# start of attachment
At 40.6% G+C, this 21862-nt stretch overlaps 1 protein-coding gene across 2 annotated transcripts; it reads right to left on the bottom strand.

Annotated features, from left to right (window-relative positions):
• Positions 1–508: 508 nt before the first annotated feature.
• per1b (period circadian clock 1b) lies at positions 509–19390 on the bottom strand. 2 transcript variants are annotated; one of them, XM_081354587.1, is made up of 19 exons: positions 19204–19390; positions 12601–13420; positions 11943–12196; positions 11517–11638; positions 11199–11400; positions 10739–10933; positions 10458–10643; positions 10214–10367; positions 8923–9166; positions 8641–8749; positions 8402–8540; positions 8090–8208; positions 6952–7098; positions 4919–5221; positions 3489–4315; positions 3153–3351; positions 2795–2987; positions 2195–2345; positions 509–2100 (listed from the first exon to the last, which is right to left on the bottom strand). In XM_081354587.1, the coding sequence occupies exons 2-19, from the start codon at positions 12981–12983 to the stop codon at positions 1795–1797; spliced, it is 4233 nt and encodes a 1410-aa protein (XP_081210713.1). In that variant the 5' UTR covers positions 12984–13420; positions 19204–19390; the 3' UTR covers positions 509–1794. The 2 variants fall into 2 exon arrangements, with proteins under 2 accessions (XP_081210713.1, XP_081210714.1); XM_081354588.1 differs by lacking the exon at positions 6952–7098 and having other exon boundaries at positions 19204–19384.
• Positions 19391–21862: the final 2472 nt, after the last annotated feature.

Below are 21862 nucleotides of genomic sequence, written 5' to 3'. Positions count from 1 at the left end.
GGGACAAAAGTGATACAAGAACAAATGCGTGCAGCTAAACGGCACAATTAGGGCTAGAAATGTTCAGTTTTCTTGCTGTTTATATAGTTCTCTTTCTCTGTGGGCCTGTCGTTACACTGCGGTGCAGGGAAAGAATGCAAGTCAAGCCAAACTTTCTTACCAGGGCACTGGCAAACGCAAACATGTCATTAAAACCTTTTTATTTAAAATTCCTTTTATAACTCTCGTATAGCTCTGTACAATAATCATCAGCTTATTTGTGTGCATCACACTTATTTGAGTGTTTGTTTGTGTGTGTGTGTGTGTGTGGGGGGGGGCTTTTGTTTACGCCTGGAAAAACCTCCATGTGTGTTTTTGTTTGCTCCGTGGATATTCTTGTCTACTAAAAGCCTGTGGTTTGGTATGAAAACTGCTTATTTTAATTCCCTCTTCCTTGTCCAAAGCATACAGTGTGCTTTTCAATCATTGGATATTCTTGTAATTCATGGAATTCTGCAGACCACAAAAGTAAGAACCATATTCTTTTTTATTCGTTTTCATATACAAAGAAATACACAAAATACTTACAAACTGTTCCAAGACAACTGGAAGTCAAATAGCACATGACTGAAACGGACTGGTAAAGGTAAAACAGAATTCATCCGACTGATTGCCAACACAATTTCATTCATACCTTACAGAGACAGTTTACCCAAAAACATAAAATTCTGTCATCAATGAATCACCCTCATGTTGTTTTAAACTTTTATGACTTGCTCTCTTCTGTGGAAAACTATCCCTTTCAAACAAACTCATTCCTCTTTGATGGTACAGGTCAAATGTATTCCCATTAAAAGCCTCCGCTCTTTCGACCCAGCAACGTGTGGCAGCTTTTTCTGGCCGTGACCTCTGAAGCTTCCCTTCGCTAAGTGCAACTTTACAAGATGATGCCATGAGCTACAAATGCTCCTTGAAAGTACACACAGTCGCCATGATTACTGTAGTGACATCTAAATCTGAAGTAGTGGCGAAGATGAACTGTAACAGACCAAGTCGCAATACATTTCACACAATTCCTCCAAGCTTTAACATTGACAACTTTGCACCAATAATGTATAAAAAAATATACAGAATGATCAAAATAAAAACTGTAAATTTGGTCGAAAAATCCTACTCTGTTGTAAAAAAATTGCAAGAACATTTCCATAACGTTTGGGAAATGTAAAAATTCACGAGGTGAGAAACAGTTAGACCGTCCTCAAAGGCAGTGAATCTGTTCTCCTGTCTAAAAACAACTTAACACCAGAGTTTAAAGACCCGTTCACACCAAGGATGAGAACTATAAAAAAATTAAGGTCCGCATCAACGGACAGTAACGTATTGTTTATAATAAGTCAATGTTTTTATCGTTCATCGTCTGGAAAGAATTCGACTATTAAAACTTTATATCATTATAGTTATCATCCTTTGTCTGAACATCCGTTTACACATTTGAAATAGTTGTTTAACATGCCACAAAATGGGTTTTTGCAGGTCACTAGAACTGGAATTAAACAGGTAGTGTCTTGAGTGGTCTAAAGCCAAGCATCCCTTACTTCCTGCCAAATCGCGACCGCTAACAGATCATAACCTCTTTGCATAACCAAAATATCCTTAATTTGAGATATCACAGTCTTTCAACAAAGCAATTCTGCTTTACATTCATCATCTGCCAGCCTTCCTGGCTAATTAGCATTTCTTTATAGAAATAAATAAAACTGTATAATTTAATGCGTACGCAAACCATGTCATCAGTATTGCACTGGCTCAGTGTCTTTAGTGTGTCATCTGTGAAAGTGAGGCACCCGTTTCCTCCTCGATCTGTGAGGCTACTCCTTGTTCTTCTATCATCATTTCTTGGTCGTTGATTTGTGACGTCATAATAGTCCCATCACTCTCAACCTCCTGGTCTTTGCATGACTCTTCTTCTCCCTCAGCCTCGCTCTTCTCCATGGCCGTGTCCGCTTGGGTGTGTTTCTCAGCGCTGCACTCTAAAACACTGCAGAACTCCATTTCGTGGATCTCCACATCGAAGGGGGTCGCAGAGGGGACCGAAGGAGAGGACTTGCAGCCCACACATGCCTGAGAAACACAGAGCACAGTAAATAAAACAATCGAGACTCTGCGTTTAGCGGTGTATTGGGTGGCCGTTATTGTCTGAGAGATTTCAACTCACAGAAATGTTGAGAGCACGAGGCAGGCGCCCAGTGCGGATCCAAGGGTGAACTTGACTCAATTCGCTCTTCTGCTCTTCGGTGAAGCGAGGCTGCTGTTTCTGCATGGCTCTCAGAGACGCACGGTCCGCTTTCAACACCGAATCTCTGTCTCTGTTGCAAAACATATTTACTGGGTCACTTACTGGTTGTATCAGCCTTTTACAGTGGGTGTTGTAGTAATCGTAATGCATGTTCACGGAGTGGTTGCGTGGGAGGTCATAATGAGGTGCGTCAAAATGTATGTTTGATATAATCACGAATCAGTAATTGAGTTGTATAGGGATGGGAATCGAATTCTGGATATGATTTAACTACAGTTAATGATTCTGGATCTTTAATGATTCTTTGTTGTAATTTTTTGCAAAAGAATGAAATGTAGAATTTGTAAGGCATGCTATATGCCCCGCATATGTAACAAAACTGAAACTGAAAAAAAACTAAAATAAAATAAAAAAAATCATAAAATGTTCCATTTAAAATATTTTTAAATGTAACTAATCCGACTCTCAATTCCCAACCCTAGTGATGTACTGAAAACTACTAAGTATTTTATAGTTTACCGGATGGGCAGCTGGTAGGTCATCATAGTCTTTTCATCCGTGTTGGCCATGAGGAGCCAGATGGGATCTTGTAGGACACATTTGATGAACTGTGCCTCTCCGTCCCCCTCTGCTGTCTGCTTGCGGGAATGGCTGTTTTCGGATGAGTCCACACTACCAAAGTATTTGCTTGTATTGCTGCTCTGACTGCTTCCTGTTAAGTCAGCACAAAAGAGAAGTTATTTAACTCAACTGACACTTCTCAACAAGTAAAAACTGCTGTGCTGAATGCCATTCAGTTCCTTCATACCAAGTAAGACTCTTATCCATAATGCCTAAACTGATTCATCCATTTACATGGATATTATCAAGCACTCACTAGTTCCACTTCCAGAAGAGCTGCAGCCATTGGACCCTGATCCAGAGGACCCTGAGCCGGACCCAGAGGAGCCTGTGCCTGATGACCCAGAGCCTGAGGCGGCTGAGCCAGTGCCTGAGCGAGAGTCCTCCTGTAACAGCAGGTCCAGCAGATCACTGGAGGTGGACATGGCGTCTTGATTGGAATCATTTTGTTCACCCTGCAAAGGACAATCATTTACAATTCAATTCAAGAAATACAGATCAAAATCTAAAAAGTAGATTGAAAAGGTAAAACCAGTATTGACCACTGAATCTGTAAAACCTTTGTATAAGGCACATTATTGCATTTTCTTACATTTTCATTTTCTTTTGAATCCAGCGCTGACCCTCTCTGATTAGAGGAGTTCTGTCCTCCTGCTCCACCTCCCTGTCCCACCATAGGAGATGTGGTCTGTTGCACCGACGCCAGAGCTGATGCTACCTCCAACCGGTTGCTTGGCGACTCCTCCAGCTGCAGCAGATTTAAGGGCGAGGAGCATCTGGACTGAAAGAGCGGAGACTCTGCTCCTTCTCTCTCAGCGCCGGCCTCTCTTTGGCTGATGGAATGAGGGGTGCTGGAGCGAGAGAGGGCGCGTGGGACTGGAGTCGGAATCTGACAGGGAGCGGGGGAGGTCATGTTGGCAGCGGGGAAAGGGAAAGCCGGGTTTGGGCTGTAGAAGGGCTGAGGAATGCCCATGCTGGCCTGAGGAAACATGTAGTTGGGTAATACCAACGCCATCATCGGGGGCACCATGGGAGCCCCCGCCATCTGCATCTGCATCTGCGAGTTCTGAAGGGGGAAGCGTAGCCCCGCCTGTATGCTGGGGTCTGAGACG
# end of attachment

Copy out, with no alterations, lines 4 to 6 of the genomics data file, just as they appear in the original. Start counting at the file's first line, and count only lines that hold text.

• per1b (period circadian clock 1b) lies at positions 509–19390 on the bottom strand. 2 transcript variants are annotated; one of them, XM_081354587.1, is made up of 19 exons: positions 19204–19390; positions 12601–13420; positions 11943–12196; positions 11517–11638; positions 11199–11400; positions 10739–10933; positions 10458–10643; positions 10214–10367; positions 8923–9166; positions 8641–8749; positions 8402–8540; positions 8090–8208; positions 6952–7098; positions 4919–5221; positions 3489–4315; positions 3153–3351; positions 2795–2987; positions 2195–2345; positions 509–2100 (listed from the first exon to the last, which is right to left on the bottom strand). In XM_081354587.1, the coding sequence occupies exons 2-19, from the start codon at positions 12981–12983 to the stop codon at positions 1795–1797; spliced, it is 4233 nt and encodes a 1410-aa protein (XP_081210713.1). In that variant the 5' UTR covers positions 12984–13420; positions 19204–19390; the 3' UTR covers positions 509–1794. The 2 variants fall into 2 exon arrangements, with proteins under 2 accessions (XP_081210713.1, XP_081210714.1); XM_081354588.1 differs by lacking the exon at positions 6952–7098 and having other exon boundaries at positions 19204–19384.
• Positions 19391–21862: the final 2472 nt, after the last annotated feature.

Below are 21862 nucleotides of genomic sequence, written 5' to 3'. Positions count from 1 at the left end.